Boardgames To Go

Mark Johnson's occasional and opinionated podcast, Boardgames To Go, now has its own blog on Boardgamegeek.
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A couple familiar classics, plus family gaming

Mark Johnson
United States
Santa Clarita
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That's a Palm Pilot on the left, and a pink iPod mini on the right. Yes, I've been doing BGTG that long!
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I've really enjoyed dropping in on my new Denver friends when on a business trip out here. Last week I got to meet & re-meet those folks, and get two classic games to the table.

From gallery of MarkEJohnson
From gallery of MarkEJohnson

You probably know that Medici, on the left, is one of my all-time favorites. Yet I hadn't played in at least a couple years. We had a group of five (a perfect number for this game!), where all others were new to it. This is the first time I'd seen the latest(?) Rio Grande version, and it's just as horrible of a production as I'd feared. The commodities are tiles instead of cards, which actually works worse in gameplay. The wooden markers don't really fit well on the places they're supposed to go on the board. Worst of all, the commodities (5 distinct card suits in the original & best Amigo version, as well as the pretty-good French edition) are 5 INdistinguishable, bland icons. Really horrible, and a travesty to a good game. You'd do better to make your own cards on ArtsCow and construct your own simple board.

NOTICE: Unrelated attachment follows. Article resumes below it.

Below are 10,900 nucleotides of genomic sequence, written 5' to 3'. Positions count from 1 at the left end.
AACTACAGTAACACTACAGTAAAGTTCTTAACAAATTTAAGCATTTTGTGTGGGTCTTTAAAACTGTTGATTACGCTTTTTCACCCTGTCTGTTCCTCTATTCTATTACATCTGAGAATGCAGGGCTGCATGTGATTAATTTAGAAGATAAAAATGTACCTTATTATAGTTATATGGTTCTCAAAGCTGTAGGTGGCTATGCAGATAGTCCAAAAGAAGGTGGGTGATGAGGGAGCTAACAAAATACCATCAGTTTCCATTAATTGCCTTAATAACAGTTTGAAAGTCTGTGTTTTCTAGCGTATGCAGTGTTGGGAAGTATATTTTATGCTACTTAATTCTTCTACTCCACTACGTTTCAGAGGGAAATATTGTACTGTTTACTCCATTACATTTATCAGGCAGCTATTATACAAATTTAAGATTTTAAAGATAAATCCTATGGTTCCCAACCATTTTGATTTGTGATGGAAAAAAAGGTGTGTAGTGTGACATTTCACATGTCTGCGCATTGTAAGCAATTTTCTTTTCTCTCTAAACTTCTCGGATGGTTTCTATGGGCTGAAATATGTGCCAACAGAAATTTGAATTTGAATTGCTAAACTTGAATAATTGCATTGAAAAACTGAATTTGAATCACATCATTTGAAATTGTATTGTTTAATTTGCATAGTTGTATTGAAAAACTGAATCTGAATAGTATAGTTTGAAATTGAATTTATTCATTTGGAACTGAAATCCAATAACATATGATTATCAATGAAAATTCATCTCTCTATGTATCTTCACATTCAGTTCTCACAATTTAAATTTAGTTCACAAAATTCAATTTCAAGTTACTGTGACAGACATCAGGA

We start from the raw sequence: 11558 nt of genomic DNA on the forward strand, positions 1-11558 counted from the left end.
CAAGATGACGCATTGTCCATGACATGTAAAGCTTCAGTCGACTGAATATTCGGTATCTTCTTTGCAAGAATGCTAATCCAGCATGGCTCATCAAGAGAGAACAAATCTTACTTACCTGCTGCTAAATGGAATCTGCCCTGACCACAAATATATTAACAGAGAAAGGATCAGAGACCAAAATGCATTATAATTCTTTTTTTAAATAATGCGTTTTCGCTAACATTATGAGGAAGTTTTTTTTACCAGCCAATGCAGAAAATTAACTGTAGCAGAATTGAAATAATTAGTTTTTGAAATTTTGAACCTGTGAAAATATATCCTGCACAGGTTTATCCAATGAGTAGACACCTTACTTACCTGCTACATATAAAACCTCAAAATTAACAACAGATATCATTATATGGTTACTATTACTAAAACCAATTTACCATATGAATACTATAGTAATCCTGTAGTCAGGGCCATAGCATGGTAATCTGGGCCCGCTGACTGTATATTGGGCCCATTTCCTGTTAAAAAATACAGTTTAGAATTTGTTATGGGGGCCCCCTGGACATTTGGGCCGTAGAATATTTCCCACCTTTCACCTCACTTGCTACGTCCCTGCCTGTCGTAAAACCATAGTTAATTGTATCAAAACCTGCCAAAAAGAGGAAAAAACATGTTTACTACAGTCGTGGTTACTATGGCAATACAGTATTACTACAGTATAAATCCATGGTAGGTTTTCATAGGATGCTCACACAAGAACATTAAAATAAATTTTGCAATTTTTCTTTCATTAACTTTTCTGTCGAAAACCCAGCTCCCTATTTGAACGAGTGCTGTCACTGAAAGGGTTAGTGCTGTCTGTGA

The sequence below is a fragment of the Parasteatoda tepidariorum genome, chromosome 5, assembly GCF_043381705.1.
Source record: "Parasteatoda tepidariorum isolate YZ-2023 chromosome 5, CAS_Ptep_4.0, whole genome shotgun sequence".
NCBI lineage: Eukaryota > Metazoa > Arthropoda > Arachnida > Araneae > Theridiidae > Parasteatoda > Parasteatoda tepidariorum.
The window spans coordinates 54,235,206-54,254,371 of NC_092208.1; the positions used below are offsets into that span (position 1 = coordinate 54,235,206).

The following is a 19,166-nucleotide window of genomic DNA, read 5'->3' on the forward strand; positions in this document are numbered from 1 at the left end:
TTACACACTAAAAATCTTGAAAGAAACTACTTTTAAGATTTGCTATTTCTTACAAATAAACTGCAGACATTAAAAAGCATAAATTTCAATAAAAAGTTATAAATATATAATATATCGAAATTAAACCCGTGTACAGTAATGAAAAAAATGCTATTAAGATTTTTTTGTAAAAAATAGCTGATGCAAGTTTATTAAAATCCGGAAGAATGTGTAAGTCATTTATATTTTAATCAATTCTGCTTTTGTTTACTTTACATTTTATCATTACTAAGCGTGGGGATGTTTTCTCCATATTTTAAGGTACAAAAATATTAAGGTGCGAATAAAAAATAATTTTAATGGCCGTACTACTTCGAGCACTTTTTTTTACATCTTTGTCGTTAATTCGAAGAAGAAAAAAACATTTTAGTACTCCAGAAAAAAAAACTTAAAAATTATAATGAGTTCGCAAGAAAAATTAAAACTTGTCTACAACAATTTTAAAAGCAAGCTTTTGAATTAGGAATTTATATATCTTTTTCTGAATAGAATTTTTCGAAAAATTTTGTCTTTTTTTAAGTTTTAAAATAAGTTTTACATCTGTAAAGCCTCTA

In the game I thought I was going to do the horrible thing--teach everyone the game, then wipe the floor with them. Everyone was overbidding, and I got some lucky purchases for cheap or free as they filled their boats. But guess what? Another player shrewdly maxed out one of his suits, scoring the +5 bonus in the second round, and +20 in the third to win the game!

Next up was Perudo, actually the nice, Spiel des Jahres edition called Bluff. This is a classic I've always held at arm's length, probably because I get destroyed by my local friends. Perhaps I'm learning how to play it, or I had a good night. I was still the second person out, but that was better than normal! It was a great finish, typical of this game, where two players with a single die each were able to whittle down the guy with three dice until he dropped out. Then the two remaining ones had their final showdown, which ended when both rolled a star under their cups!


From gallery of MarkEJohnson
From gallery of MarkEJohnson

Back at home, I enjoyed playing some games with family, too. How many remember the one on the left? This is Tally Ho!, a Kosmos 2-player I don't hear much about. I think it's pretty great, though, and Kosmos must've thought so, too--this is actually a reprint of a much older game. I've never seen that original, but this Kosmos/Rio Grande title is one of my keepers. Sure, there's luck in the flip of the tiles, especially the direction of the hunters' guns, but that's what makes it FUN. Also, there's room for a lot of clever positional play with the revealed tiles.

Just last night I finally got to get my deluxe edition of Hanabi to the table. What I really want to do is play this version with domino or mahjong-like tiles OUTdoors, such as by the pool. But it was too hot yesterday. Maybe later. I'd played a bunch of Hanabi with my daughter & her boyfriend earlier this summer, using the cards, of course. After refreshing my wife with the rules (it had been years since she'd played). We looked carefully, but I think I'm lucky--no tiles are marked. (Though I understand the publisher is good about replacements.) We ended up with a score of 19, about what we usually get. Even though the cards are more ergonomic, in some respects, in other ways the tiles are nicer, and the deluxe pieces just add the aesthetic appeal of the game.
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